Monday, August 8, 2011

A General Degree

I felt so strongly about this post that I just had to share:

It's so true (the 'don't jump into a specific degree' part, not the part about gap years - that's another issue in itself). And also why I like the American system. It gives you time to explore your interests, your options. It gives you the chance to get to know yourself better. Too often I hear stories about friends/family being pushed into pursuing a degree for the namesake, or because it sounds good and that's what you do.

Many people have slammed the new Melbourne Model (which is loosely based on both the American and European models). They say it's too general, pointless, a waste of time and money. But I disagree. Of course if you know exactly what you want to do in life you should go ahead and dive right into it, you should completely disregard what I am saying. But at 17, 18, and 19, a lot of us don't. We don't know what's available to us in the job market. We are still discovering ourselves, we are still heavily influenced by our parents beliefs.

I was talking to a friend when we realized that at least 50% of our group of friends from high school were studying either dentistry, medicine or pharmacy. It's the Asian epidemic. If you want to be rich, successful, become a doctor. If you're smart, become a doctor. Your parents proudly boast at family dinners: 'She's doing medicine.' It's drilled into our heads that our life is set if we're in any one of these fields. So how do we know that the choice is ours, that this line we're going down is what we want, not what our parents want for us? How can we know that this is what will make us happy?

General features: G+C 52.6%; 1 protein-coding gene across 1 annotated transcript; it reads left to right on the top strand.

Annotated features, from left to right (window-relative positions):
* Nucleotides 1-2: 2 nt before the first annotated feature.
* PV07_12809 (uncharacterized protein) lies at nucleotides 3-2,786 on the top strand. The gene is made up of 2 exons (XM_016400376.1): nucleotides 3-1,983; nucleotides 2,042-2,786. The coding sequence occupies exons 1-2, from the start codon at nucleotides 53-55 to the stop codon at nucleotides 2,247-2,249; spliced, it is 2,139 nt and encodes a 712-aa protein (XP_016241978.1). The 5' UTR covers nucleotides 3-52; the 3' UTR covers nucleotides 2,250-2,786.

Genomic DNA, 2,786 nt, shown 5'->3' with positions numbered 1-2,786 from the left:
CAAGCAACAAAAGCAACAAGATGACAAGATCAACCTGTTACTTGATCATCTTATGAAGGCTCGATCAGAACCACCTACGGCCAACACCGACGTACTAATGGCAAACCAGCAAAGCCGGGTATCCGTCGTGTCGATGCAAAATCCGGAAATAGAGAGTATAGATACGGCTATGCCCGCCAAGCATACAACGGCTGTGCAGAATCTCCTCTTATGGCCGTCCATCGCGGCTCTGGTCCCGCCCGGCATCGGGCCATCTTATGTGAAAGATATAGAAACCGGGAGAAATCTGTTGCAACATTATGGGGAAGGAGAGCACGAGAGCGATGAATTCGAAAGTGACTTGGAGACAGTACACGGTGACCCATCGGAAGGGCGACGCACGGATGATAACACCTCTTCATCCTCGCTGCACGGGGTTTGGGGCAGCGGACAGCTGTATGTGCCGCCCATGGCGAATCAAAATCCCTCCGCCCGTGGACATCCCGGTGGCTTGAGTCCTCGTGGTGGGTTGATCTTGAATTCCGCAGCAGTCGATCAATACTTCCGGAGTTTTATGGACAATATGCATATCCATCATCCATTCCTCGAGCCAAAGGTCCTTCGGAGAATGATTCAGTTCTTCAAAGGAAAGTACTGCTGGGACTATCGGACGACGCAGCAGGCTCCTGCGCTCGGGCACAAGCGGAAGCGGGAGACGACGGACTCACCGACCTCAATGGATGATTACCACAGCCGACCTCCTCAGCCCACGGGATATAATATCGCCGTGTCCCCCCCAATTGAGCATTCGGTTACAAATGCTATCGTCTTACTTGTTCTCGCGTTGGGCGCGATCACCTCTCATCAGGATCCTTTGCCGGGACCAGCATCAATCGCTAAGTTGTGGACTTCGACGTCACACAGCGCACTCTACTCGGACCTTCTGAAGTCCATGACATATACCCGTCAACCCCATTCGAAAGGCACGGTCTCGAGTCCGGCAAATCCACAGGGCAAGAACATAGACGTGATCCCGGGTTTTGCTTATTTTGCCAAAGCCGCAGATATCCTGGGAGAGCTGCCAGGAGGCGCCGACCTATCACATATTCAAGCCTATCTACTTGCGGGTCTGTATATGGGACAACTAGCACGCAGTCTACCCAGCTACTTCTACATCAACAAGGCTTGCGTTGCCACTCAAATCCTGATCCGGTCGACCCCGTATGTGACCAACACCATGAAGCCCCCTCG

I'm not saying that all med students have been coerced by their parents, but I'm sure a large number of them have been influenced by that belief. Why do you want to do medicine? Why do you want to be an engineer? Because my parents said I should? What do you really want to do in life? 

Anyway, I'm drifting here, back to the topic at hand.

So is this a waste of money? A sort of mandatory post-grad degree? An extra few years before I can come out, work, and repay my student debt. Yea, I suppose when you put it that way it is. Then again, if you charge headfirst into it, realize 2 years later it's not what you want, and change your course enough, you'll probably spend a similar amount. I heard of a friend who did 4 years of medicine then decided it's not what he wanted and went back to square one doing something else. I applaud his courage.

Education should not be about status or wealth. It should be about learning for the sake of learning; growing as a person, an individual. Your work, your job, should not be about status or wealth. It should be about constantly challenging yourself, doing something you love, something you want to.

You say it's too idealistic, that we do what we must to survive. But in the end extrinsic rewards will never satisfy us as much as intrinsic rewards do. And you will find that you put more effort into something you like and enjoy rather than something that you find less appealing. At least I do anyway.

Will you turn pro Amanda? 
--I doubt it, I'm not good enough. 

So why play then? Why practice so hard? Why spend so much time and money on it? 
--Because I like it. Because it challenges me, it excites me. I love the sense of satisfaction when I come in with a good score, or the thrill of sinking a long putt. I don't care if I make it a career, I just want to get better.

It's that drive that gives me purpose and makes me happy.

So after all that rambling, what are you getting at Amanda? 

I guess, my point is don't rush into this decision. Explore your options, don't limit yourself. Talk about it, read about it, ask your parents, your counselor/adviser/teachers, make it something YOU want to do. Find something that drives YOU.

Parents shouldn't pressure their children to do what they want them to do in life. You guide and open doors for us, but you shouldn't make our choices for us. We should be given the chance to explore our options and our interests before we commit to a decision that will decide our future.

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